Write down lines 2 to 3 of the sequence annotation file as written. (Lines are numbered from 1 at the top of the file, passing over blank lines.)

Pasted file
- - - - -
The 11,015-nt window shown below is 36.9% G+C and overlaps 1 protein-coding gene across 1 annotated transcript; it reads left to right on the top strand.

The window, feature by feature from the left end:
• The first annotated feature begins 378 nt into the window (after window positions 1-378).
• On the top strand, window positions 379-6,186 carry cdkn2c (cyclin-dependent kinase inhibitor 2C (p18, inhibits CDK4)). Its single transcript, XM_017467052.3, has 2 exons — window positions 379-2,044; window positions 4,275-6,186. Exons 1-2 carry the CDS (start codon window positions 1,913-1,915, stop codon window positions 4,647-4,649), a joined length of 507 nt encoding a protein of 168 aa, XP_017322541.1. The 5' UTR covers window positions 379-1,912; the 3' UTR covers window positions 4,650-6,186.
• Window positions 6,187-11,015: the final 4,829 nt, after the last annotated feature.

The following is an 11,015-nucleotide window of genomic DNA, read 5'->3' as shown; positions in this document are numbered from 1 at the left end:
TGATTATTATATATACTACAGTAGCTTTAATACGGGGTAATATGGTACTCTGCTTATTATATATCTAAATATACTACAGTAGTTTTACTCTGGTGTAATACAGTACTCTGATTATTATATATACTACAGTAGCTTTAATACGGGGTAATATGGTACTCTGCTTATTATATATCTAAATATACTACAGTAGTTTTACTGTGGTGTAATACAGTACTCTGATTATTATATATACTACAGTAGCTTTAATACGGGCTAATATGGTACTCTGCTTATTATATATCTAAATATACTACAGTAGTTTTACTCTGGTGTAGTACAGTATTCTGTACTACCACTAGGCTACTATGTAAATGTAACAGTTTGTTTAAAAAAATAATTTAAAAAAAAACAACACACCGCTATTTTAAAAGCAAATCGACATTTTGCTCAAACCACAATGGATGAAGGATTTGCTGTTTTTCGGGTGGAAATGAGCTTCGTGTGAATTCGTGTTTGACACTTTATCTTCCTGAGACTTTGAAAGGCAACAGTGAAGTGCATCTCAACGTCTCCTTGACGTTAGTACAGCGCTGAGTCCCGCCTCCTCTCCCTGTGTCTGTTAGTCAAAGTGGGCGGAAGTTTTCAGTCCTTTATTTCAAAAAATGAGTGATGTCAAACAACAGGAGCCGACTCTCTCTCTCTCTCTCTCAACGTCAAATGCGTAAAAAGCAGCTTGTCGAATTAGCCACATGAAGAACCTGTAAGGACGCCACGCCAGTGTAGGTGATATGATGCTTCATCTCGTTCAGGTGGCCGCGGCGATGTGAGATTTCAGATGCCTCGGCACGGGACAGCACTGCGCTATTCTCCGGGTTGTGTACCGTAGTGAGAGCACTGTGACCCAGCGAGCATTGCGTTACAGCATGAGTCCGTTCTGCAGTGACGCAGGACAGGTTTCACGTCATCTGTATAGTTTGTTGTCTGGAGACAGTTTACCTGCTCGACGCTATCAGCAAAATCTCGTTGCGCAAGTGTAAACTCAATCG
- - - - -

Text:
The window, feature by feature from the left end:
• The first annotated feature begins 378 nt into the window (after window positions 1-378).